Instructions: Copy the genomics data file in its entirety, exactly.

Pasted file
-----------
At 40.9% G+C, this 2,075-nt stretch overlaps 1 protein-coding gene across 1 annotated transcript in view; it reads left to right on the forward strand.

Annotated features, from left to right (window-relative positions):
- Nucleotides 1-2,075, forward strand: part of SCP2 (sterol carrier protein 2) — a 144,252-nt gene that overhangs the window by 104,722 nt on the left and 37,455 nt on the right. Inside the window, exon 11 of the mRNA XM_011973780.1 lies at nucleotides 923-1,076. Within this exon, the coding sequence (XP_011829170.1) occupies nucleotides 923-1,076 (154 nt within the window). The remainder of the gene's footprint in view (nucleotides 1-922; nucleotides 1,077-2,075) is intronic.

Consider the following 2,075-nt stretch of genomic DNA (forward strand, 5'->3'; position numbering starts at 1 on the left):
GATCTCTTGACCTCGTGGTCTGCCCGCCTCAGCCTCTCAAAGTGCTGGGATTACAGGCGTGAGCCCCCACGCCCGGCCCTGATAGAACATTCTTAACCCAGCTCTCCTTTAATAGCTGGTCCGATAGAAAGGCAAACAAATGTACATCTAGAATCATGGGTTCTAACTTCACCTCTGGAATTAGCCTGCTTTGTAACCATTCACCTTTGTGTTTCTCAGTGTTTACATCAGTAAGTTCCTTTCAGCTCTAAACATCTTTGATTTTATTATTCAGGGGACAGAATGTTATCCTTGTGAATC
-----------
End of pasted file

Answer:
At 40.9% G+C, this 2,075-nt stretch overlaps 1 protein-coding gene across 1 annotated transcript in view; it reads left to right on the forward strand.

Annotated features, from left to right (window-relative positions):
- Nucleotides 1-2,075, forward strand: part of SCP2 (sterol carrier protein 2) — a 144,252-nt gene that overhangs the window by 104,722 nt on the left and 37,455 nt on the right. Inside the window, exon 11 of the mRNA XM_011973780.1 lies at nucleotides 923-1,076. Within this exon, the coding sequence (XP_011829170.1) occupies nucleotides 923-1,076 (154 nt within the window). The remainder of the gene's footprint in view (nucleotides 1-922; nucleotides 1,077-2,075) is intronic.

Consider the following 2,075-nt stretch of genomic DNA (forward strand, 5'->3'; position numbering starts at 1 on the left):
GATCTCTTGACCTCGTGGTCTGCCCGCCTCAGCCTCTCAAAGTGCTGGGATTACAGGCGTGAGCCCCCACGCCCGGCCCTGATAGAACATTCTTAACCCAGCTCTCCTTTAATAGCTGGTCCGATAGAAAGGCAAACAAATGTACATCTAGAATCATGGGTTCTAACTTCACCTCTGGAATTAGCCTGCTTTGTAACCATTCACCTTTGTGTTTCTCAGTGTTTACATCAGTAAGTTCCTTTCAGCTCTAAACATCTTTGATTTTATTATTCAGGGGACAGAATGTTATCCTTGTGAATC